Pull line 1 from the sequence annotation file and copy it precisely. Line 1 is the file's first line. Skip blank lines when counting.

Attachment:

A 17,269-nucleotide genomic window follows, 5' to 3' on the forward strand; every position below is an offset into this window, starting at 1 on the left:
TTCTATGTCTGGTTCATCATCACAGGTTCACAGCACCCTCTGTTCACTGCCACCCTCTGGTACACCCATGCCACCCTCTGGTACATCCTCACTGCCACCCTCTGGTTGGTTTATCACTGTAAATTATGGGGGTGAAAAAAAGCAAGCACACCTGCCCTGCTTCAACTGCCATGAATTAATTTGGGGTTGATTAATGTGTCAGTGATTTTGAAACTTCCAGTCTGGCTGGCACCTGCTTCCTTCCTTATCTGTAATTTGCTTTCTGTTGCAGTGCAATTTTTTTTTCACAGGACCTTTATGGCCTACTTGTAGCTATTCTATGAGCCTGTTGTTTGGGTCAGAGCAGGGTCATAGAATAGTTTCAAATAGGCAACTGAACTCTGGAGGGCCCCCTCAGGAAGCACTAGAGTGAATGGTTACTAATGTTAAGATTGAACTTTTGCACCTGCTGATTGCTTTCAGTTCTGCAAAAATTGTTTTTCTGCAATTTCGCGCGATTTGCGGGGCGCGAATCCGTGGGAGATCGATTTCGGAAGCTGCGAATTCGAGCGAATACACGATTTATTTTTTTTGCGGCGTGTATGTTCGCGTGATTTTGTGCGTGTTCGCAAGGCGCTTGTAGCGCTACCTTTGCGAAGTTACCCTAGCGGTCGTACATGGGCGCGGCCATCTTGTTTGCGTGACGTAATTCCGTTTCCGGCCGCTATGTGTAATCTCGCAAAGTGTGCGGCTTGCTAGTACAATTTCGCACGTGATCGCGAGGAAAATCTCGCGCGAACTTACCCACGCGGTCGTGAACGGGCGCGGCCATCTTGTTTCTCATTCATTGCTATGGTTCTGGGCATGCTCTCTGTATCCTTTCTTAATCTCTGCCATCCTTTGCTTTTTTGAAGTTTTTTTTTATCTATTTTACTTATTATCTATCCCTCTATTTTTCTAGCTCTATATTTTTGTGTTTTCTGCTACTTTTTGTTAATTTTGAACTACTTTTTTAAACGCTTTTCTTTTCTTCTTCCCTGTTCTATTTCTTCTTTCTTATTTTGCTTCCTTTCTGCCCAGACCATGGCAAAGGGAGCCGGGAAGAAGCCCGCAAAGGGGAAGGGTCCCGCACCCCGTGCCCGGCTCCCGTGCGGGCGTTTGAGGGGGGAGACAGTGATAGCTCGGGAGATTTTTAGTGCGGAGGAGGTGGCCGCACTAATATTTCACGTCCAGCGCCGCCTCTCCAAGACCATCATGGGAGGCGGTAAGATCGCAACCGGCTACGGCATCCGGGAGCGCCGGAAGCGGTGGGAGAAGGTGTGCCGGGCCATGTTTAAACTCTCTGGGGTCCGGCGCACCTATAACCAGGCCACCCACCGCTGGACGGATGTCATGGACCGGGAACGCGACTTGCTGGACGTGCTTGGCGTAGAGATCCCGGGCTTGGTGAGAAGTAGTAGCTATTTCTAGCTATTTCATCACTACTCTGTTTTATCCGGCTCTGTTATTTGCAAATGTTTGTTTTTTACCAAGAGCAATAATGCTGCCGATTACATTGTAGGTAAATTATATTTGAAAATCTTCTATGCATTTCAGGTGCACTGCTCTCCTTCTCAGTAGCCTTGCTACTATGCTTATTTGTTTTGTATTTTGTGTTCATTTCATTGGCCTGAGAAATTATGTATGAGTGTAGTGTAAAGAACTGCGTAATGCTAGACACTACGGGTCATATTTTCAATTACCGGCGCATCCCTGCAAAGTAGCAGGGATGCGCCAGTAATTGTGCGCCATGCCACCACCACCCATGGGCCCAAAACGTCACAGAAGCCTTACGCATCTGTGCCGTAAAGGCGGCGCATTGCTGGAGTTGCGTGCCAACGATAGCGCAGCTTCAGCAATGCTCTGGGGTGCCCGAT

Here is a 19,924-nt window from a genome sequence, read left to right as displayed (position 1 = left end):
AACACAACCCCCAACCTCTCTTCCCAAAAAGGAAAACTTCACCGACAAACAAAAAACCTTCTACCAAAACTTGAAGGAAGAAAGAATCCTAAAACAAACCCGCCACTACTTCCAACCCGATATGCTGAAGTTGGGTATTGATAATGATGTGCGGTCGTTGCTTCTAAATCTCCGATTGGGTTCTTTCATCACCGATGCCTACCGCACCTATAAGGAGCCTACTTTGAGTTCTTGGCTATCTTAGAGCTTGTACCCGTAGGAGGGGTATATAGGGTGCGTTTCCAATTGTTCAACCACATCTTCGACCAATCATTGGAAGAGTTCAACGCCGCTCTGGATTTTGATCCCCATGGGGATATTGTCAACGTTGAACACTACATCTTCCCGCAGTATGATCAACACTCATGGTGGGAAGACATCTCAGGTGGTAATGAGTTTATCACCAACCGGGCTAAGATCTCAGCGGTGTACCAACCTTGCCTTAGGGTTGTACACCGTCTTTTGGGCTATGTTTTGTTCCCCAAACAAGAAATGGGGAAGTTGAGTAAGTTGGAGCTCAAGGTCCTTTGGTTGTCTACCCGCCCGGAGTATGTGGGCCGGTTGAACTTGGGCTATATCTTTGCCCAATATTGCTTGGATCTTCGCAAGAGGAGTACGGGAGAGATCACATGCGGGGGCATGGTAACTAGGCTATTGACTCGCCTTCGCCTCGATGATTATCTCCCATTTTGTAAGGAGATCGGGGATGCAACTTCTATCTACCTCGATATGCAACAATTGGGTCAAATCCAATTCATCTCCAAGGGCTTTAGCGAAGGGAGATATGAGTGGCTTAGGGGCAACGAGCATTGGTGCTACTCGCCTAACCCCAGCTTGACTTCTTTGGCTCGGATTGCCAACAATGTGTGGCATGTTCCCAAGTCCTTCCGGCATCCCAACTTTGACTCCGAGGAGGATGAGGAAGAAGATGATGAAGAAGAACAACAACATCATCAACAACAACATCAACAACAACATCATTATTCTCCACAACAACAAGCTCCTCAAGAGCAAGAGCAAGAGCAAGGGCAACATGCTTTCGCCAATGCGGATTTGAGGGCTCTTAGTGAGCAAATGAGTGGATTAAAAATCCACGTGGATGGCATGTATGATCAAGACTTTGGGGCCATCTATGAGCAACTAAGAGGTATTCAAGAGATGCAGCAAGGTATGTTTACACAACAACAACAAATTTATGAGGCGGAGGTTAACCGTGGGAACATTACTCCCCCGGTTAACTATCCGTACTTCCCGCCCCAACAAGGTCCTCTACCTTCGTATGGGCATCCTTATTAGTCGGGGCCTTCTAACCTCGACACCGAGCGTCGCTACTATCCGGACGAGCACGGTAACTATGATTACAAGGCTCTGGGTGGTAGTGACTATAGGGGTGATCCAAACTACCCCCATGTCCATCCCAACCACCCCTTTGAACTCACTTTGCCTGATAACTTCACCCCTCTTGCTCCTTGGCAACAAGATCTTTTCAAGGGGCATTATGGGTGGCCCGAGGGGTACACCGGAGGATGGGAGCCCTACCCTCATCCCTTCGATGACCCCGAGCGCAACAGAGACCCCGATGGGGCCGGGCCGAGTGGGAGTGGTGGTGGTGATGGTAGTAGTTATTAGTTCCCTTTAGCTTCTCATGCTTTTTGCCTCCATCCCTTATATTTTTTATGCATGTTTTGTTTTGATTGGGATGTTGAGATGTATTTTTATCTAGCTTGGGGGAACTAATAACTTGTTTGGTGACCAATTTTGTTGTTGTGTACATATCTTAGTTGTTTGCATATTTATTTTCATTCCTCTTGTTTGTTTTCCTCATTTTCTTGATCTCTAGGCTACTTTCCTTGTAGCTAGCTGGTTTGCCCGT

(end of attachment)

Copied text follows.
A 17,269-nucleotide genomic window follows, 5' to 3' on the forward strand; every position below is an offset into this window, starting at 1 on the left: